My interpretation based on other lrf devices: If you are ranging an object but there are multiple reflections you can disregard the readings that appear to be wrong.
For instance, ranging an object through some trees may give a reading for the trees and the target you want at the same time. But the lrf doesn't know about the trees in the way. In traditional ranging it may give the reading of the biggest reflection (the trees) which is wrong. If you can get multiple readings and clearly know the trees are too close on one of the readings you can ignore it and use the other readings that are likely more correct.
Or consider the reverse. You are lasing an animal that is in front of a woodline. A traditional lrf may give a distance, but maybe the reflection it sees is the big one from the trees and not the animal? In that case your range is going to be way off. A smarter lrf will give multiple readings so the operator can make a decision which to accept and which to ignore. Instead of getting one reading which could be who knows what, the lrf is giving you all the data to make a choice.
In a practical sense I'll give you an example. Recently I was shooting at a steel target that was around 900 yards away. I lased it about six times and it showed 910 yards. But my eyeball said it was closer. I then milled it. The mills said it was 875 yards. That's a big difference for that range. But hey it's a laser and can't be wrong, right? So I dialed dope for 910...and shot over the target.
Actual range was 870. The laser was ranging a tree that was behind the actual target giving me the bad reading. If I had multiple readings that wouldn't have happened.
There's another lesson here, too. Milling is not dead yet! I always mil now and lase unknown distances as a cross check regardless of the laser brand.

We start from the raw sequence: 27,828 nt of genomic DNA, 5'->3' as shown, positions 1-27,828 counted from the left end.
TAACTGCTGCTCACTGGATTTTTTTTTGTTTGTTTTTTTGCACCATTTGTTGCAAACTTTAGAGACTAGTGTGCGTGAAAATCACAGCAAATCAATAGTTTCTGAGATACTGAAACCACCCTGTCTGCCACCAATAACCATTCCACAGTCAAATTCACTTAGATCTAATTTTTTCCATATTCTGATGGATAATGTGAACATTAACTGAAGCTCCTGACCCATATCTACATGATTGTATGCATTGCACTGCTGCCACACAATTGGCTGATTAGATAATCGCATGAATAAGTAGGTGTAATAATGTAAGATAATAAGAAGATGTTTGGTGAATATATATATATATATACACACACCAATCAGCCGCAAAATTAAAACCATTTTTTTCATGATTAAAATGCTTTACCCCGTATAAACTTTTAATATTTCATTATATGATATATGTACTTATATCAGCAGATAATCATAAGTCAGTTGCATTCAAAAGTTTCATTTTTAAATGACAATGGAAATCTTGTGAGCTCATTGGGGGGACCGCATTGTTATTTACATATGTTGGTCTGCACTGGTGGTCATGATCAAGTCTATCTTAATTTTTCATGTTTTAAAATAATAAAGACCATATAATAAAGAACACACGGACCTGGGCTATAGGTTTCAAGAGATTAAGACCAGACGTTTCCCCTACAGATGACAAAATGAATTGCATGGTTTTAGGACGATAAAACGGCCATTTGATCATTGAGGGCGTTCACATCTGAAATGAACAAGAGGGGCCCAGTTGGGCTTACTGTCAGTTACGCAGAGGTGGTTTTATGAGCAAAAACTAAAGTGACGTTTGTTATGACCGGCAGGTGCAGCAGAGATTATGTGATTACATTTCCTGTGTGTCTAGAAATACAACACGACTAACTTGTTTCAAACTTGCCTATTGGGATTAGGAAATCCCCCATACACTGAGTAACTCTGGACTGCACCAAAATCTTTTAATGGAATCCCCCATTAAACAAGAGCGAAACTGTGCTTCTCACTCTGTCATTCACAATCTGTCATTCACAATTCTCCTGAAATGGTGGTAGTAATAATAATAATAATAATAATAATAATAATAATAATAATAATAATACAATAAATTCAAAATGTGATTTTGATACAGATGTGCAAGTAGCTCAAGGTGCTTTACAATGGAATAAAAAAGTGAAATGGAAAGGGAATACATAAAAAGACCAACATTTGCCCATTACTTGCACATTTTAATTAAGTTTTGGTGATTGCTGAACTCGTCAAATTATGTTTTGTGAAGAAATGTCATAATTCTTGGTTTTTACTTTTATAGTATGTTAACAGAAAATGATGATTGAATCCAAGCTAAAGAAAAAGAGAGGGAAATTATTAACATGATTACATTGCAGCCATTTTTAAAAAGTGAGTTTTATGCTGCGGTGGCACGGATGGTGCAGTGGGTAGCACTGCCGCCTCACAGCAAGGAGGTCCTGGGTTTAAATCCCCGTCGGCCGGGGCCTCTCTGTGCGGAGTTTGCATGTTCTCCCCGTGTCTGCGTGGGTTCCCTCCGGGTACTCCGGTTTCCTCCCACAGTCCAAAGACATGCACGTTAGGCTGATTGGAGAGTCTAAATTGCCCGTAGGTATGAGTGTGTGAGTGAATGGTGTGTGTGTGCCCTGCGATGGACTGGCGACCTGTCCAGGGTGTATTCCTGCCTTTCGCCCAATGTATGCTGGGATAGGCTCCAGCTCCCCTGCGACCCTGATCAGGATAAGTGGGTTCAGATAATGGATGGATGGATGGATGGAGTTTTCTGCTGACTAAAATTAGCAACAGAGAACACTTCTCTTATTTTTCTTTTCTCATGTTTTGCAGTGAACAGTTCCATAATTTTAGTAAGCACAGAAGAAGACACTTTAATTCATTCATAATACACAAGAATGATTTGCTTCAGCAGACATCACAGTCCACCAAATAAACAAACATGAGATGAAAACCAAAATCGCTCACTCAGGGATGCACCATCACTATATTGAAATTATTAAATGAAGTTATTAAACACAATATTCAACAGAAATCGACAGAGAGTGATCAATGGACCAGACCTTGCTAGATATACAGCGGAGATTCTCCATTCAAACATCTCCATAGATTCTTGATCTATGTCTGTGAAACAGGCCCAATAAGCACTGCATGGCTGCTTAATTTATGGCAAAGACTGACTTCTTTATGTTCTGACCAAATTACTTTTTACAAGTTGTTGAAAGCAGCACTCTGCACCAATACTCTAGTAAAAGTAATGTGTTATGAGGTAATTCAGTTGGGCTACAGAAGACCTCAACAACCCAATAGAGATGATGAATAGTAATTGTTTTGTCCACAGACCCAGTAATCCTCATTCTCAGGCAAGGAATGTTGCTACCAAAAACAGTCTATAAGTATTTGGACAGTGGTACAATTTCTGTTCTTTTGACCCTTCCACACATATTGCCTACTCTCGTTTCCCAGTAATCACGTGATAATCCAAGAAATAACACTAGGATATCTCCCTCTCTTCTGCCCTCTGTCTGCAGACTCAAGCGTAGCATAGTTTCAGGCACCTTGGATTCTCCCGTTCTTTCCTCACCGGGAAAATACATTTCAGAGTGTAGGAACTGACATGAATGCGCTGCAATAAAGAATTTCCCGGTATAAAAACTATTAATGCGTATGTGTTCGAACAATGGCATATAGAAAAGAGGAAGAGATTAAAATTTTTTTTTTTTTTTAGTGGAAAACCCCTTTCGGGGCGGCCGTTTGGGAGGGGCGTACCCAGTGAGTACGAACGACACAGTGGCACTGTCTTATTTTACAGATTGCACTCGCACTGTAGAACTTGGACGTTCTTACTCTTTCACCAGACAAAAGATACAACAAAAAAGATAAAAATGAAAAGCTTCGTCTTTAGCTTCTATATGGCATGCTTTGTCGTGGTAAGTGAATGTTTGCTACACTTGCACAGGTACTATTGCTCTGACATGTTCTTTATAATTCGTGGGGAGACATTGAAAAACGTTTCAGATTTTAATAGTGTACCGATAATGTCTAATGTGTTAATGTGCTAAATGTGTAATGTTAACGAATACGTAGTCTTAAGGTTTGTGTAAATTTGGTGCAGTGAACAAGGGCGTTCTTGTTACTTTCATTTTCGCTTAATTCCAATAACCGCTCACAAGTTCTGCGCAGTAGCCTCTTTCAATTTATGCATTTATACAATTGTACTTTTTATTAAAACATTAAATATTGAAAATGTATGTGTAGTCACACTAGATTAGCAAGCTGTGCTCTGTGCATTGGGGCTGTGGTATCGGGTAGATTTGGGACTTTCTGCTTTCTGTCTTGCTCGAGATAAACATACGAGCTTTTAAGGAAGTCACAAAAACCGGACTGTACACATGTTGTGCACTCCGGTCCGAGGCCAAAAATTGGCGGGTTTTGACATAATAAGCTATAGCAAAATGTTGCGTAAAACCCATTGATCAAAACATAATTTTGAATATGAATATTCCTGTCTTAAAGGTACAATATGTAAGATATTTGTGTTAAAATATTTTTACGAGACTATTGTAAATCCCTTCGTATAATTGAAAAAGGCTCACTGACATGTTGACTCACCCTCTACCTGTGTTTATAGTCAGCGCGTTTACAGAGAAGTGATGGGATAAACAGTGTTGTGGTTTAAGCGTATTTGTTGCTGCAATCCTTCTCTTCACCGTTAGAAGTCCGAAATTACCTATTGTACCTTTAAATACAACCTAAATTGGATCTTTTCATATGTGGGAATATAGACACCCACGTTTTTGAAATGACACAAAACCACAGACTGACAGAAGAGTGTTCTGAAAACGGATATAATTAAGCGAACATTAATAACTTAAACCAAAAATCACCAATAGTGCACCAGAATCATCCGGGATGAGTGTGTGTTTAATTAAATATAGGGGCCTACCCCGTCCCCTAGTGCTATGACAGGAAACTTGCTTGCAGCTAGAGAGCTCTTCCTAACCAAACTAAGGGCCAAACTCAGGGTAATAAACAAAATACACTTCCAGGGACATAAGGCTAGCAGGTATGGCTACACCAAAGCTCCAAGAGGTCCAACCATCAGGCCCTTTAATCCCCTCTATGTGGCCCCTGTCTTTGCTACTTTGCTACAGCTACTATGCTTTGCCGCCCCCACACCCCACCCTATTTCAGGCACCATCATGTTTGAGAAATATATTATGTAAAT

You must be mighty tight with that mil dot... You make great points, and I've always disliked putting all my faith in a digital readout.... but I've got a looooong way to go, before I'm remotely that confident in my milling... I could probably use some real training from someone who actually knows WTH they are doing...
Thanks for the interpretation.... much appreciated.
Mils lose a lot of their accuracy the further you go out because the target size, mirage and other factors make it hard to get the 0.1mil or better resolution you need to make an accurate call.
BUT, sometimes mils work when a LRF will not. When I've shot in bad weather the LRF may not give a good reading, but the mils always work if you can see the target.
The LRFs interpretation of multiple reflections is going to favor the bigger bounce in every LRF I've tried out. So now I always cross-check with mils if there is a doubt at extended ranges. In fact, I will mil first and write down my guess. Then I will use the LRF to verify the range. This gives immediate feedback to sharpen the skill.